China puts more corruption activists on trial

Martin Patience outside the court house in Beijing: "Human rights groups say the verdict is a foregone conclusion"

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Two more anti-corruption activists have gone on trial in China on charges of disturbing public order.

The two activists - Ding Jiaxi and Li Wei - are part of the New Citizens' Movement, which has campaigned for officials to disclose their assets.

It was founded by Xu Zhiyong, who was jailed for four years in January.

Other individuals linked to the group have also been prosecuted, despite a highly-publicised crackdown on corruption by President Xi Jinping.

Ding Jiaxi and Li Wei were due to go on trial in January but dismissed their lawyers, delaying proceedings.

New Citizens' Movement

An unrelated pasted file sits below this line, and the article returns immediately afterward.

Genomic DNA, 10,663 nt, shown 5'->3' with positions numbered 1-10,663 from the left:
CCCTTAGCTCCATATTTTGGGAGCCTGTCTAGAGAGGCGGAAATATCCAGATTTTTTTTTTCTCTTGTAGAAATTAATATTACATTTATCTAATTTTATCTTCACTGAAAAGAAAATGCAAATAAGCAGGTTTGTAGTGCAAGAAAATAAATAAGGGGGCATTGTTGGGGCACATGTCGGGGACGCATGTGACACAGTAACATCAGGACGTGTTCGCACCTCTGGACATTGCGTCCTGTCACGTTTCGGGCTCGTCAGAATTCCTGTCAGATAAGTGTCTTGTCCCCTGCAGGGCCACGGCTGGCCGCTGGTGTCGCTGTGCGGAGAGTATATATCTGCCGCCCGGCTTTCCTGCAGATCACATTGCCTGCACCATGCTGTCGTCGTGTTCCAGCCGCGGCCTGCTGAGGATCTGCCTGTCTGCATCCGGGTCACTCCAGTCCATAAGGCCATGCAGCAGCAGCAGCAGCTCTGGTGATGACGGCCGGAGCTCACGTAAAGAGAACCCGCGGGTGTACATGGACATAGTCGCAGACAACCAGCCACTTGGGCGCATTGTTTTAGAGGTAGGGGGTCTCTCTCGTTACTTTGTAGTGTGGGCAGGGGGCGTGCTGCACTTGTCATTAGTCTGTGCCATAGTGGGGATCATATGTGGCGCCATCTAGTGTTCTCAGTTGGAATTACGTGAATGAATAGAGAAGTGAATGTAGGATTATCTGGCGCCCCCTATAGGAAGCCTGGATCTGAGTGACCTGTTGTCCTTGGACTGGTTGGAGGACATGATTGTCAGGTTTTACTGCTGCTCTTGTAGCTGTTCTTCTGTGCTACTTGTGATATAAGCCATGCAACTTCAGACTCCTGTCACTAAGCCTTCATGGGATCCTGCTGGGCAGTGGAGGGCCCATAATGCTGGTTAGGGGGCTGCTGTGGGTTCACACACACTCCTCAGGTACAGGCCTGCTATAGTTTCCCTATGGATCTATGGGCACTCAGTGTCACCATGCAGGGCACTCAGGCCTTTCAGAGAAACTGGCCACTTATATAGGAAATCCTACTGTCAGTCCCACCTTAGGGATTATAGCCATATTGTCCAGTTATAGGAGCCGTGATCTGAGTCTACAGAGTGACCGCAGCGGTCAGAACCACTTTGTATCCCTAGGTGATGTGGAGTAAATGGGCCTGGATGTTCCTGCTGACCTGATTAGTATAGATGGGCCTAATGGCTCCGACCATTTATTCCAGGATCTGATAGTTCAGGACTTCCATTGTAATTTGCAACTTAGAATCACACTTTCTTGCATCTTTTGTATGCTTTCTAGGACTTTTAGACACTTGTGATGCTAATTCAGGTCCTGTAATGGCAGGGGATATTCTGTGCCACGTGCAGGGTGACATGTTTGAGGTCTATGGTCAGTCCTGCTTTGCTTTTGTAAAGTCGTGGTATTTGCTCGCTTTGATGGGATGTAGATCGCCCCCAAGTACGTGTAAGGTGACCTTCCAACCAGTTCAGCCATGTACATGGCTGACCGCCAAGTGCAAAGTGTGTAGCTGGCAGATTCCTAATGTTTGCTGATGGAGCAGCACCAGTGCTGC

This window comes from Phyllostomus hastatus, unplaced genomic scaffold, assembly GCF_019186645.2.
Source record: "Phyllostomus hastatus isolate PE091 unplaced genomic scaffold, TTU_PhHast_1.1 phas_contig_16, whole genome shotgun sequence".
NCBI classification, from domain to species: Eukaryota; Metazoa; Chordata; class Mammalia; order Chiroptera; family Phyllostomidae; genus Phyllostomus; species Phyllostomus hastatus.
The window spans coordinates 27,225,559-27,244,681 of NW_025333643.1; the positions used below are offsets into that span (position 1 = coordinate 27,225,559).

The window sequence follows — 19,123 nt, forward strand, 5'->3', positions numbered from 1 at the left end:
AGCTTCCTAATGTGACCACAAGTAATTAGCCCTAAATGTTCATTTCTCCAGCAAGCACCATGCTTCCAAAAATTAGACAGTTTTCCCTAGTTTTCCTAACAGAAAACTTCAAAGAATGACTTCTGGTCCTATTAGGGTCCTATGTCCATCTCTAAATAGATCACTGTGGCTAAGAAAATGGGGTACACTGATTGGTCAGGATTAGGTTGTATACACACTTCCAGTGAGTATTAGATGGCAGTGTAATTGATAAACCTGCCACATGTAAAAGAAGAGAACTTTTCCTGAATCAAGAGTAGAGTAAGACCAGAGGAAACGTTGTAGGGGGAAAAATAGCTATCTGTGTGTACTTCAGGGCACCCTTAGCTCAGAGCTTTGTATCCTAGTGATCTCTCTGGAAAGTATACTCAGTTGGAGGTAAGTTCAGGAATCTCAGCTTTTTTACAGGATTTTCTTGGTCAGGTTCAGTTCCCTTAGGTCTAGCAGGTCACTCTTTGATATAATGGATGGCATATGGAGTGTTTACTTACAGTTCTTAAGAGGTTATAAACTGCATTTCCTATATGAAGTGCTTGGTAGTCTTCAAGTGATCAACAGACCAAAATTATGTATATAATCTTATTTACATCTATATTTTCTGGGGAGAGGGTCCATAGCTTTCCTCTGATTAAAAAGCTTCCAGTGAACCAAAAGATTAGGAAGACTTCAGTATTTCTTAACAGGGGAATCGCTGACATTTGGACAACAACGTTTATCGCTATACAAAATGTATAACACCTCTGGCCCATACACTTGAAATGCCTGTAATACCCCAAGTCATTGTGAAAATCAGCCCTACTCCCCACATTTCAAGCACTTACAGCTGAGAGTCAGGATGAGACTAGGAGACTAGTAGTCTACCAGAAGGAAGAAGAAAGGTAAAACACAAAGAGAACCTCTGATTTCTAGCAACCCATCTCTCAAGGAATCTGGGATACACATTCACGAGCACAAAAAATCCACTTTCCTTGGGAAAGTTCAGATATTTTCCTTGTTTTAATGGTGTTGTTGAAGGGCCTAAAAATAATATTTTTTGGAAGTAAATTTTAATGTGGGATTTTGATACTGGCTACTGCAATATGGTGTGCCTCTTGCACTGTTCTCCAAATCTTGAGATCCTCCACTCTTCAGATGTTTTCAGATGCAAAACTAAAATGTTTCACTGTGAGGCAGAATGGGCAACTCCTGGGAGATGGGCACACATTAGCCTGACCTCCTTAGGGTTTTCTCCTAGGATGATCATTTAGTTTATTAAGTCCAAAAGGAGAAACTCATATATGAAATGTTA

• A loose network of activists in China
  • Campaigns for more civil and political rights in China, and educational rights for children
  • Has urged officials to declare their assets to help combat corruption
  • Members have organised mealtime gatherings to discuss social and legal issues

They have been charged with "gathering a crowd to disturb public order".

The court house, in Beijing's Haidian district, was cordoned off by a large police presence, reports the BBC's Martin Patience.

Journalists were not being allowed to report and supporters of the activists were being detained, our correspondent said.

Mr Li's lawyer, Jiang Yuanmin, said his client had committed no crime.

"People like Ding Jiaxi and Li Wei, they just want government officials to report their assets," he said.

"This goes against the interests of a vast majority of officials. So the government is afraid."

Rights groups have criticised Xi Jinping - who pledged to fight corruption at all levels of society - over the trials of the activists.

They are being seen as a sign that the leadership remains unwilling to tolerate any kind of organised opposition.

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